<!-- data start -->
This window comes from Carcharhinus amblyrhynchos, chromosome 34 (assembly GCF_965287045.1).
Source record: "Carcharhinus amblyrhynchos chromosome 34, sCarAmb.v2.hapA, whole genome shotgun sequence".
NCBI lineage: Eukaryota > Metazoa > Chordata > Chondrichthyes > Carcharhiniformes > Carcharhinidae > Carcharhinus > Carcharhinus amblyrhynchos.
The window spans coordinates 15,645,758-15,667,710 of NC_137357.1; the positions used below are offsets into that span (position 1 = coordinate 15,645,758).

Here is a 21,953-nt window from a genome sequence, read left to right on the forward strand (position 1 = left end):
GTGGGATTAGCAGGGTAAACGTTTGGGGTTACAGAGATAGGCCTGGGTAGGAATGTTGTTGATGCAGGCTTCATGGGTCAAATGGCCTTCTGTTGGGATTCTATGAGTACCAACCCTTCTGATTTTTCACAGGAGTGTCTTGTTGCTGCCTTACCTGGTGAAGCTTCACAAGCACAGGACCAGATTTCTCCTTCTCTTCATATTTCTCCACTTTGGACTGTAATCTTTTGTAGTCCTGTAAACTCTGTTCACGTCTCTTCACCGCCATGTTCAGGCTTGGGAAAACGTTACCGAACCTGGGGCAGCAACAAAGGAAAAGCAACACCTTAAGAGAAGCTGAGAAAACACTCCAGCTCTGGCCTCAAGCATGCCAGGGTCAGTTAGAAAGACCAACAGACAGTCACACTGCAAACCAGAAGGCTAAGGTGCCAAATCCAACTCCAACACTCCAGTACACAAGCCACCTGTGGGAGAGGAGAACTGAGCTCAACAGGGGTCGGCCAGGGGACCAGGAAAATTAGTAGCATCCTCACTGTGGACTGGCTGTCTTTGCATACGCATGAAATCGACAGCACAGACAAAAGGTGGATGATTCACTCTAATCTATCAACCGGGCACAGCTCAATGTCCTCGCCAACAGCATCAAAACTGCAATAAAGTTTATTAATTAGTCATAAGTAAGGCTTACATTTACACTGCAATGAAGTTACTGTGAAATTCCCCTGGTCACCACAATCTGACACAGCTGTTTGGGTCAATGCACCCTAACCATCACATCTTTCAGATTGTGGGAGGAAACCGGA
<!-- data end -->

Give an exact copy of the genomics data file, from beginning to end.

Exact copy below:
This window comes from Carcharhinus amblyrhynchos, chromosome 34 (assembly GCF_965287045.1).
Source record: "Carcharhinus amblyrhynchos chromosome 34, sCarAmb.v2.hapA, whole genome shotgun sequence".
NCBI lineage: Eukaryota > Metazoa > Chordata > Chondrichthyes > Carcharhiniformes > Carcharhinidae > Carcharhinus > Carcharhinus amblyrhynchos.
The window spans coordinates 15,645,758-15,667,710 of NC_137357.1; the positions used below are offsets into that span (position 1 = coordinate 15,645,758).

Here is a 21,953-nt window from a genome sequence, read left to right on the forward strand (position 1 = left end):
GTGGGATTAGCAGGGTAAACGTTTGGGGTTACAGAGATAGGCCTGGGTAGGAATGTTGTTGATGCAGGCTTCATGGGTCAAATGGCCTTCTGTTGGGATTCTATGAGTACCAACCCTTCTGATTTTTCACAGGAGTGTCTTGTTGCTGCCTTACCTGGTGAAGCTTCACAAGCACAGGACCAGATTTCTCCTTCTCTTCATATTTCTCCACTTTGGACTGTAATCTTTTGTAGTCCTGTAAACTCTGTTCACGTCTCTTCACCGCCATGTTCAGGCTTGGGAAAACGTTACCGAACCTGGGGCAGCAACAAAGGAAAAGCAACACCTTAAGAGAAGCTGAGAAAACACTCCAGCTCTGGCCTCAAGCATGCCAGGGTCAGTTAGAAAGACCAACAGACAGTCACACTGCAAACCAGAAGGCTAAGGTGCCAAATCCAACTCCAACACTCCAGTACACAAGCCACCTGTGGGAGAGGAGAACTGAGCTCAACAGGGGTCGGCCAGGGGACCAGGAAAATTAGTAGCATCCTCACTGTGGACTGGCTGTCTTTGCATACGCATGAAATCGACAGCACAGACAAAAGGTGGATGATTCACTCTAATCTATCAACCGGGCACAGCTCAATGTCCTCGCCAACAGCATCAAAACTGCAATAAAGTTTATTAATTAGTCATAAGTAAGGCTTACATTTACACTGCAATGAAGTTACTGTGAAATTCCCCTGGTCACCACAATCTGACACAGCTGTTTGGGTCAATGCACCCTAACCATCACATCTTTCAGATTGTGGGAGGAAACCGGA